A controversial career

Authors: Cath Janes 

Publication date:  06 Aug 2009

Cath Janes speaks to doctors whose chosen career is not always welcomed by the wider world

If you’re reading this article, you’re no stranger to heated debates about the ethics of medicine. Would you perform euthanasia? Offer in vitro fertilisation to a 60 year old? Refuse to treat the obese? Yet how would you feel if it was your career that was being hotly debated? Imagine colleagues shunning you because of your views or the public raging about your achievements. Some people don’t have to imagine that at all.

“People think they’re liberal but they really are not”

“People have been very rude to me about what I do,” explains Fran Travers, a consultant gynaecologist who does an average of 16 abortions a week as well as running a local abortion service in the north of England.

“Social workers, specialists, fellow gynaecologists, patients . . . I’ve had it from them all. I once called social services about an unrelated issue and I could hear one of them saying that they didn’t want to speak to me because I am an abortion doctor. I also had a miscarriage patient who made it clear that she wasn’t like ‘those other women’ and that she expected to be treated differently because she felt superior to them. I made it clear that she could find herself another surgeon. People think they’re liberal but they really are not.”

Rarely a week passes without the announcement of a medical breakthrough. On the surface we appear to be progressive, innovative, and constantly pushing the boundaries. Yet for all of our outward insouciance, there are plenty of careers that most of us wouldn’t touch with a bargepole. Not only are they an affront to our sense of ethics and social conscience, but they’re jobs for people who are lacking a moral compass . . . aren’t they?

“It’s easy to sit on a pink cloud and judge everyone else, but every aspect of my work is about doing what is best for individual women,” argues Travers. “What’s the alternative? To make women have their babies because they’ve been bad girls and need to be taught a lesson? I do this job because I understand the backgrounds that these women often come from, the social problems, the domestic violence, and the joblessness. They make mistakes and I give them a second chance and I’m not going to roast in hell because of it.”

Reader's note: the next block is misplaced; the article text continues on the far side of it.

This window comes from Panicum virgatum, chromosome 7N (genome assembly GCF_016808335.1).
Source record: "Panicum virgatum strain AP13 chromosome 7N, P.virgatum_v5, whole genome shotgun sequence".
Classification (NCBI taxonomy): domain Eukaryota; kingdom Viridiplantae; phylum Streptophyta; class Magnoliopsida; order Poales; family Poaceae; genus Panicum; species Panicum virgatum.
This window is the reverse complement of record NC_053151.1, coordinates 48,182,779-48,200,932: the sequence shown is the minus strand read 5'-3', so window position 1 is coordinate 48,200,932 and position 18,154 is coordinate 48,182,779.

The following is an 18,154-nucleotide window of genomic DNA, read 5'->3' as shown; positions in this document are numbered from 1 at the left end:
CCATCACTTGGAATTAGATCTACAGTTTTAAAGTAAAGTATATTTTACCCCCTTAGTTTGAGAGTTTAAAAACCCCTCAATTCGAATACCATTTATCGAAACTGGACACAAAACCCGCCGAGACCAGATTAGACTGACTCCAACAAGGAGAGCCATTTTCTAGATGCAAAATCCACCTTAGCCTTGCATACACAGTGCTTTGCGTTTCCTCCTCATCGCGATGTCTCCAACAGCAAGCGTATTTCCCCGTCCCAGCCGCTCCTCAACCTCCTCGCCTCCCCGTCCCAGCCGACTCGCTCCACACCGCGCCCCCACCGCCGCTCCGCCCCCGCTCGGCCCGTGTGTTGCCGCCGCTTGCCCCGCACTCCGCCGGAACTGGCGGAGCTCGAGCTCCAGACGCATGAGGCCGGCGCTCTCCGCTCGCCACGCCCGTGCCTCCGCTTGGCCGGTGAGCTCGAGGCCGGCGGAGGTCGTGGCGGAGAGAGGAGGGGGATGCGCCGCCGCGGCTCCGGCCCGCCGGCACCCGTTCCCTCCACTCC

If Travers sounds touchy, can you blame her? When poised at the start of a career in medicine it is hard to imagine your work garnering such conscience pricking reactions. Every time you go to a party, bump into an old friend, or even fill in a form you reveal what you do to wide eyes, a sharp gasp, and yet another moral debate. It’s about more than doing a job that others find controversial; it’s about being a walking litmus test for the morals of wider society too.

But how do you live with this constant debate? Travers admits that when her children were younger she concealed her work because she didn’t want them to suffer others’ reactions. When they were older they were picked on after telling the class about their mum’s work. Travers knows doctors who have been driven from doing abortions because they can’t cope with the pressure.

“Not a real doctor”

None of this is news to Malcolm Vandenburg, a specialist in general and pharmaceutical medicine. He admits that his career choices have angered his contemporaries, and it’s obvious that he is no stranger to controversy.

“If you stick your head above the parapet you get a few arrows,” he says philosophically, “whereas if you are on an accepted path and you do the job adequately no one is going to fire bullets at you. Although it was upsetting and difficult when colleagues started to say that I’m not a real doctor, especially because everything I’ve done has been in pursuit of being a good doctor.”

Vandenburg first experienced what he describes as “people turning up their noses” when he started and funded a hypertension clinic with soft money in the 1970s. During the course of his career he became a research director at drug company Merck Sharpe & Dohme; founded his own research consultancy to register and research drugs; and founded a pathology company and a management training company, each of which he sold. He also founded a private sexual health clinic and works as a medicolegal expert.

“Things have changed a lot since I worked in pharmaceuticals,” he says, “but back then this wasn’t an accepted career. I thought of myself as a trailblazer and was proud of what I was doing and saw that the pharmaceutical industry had a lot to give. I was shocked by the reaction of my colleagues though. Parties were funded by pharmaceutical companies and none of them had a problem with that, yet they thought I had sold out because they also funded my work.

“If there is one thing I have learnt it is that you should never be afraid of what people think. Make your own life rules instead. I’d much rather have my career path than that of those who graduated with me.”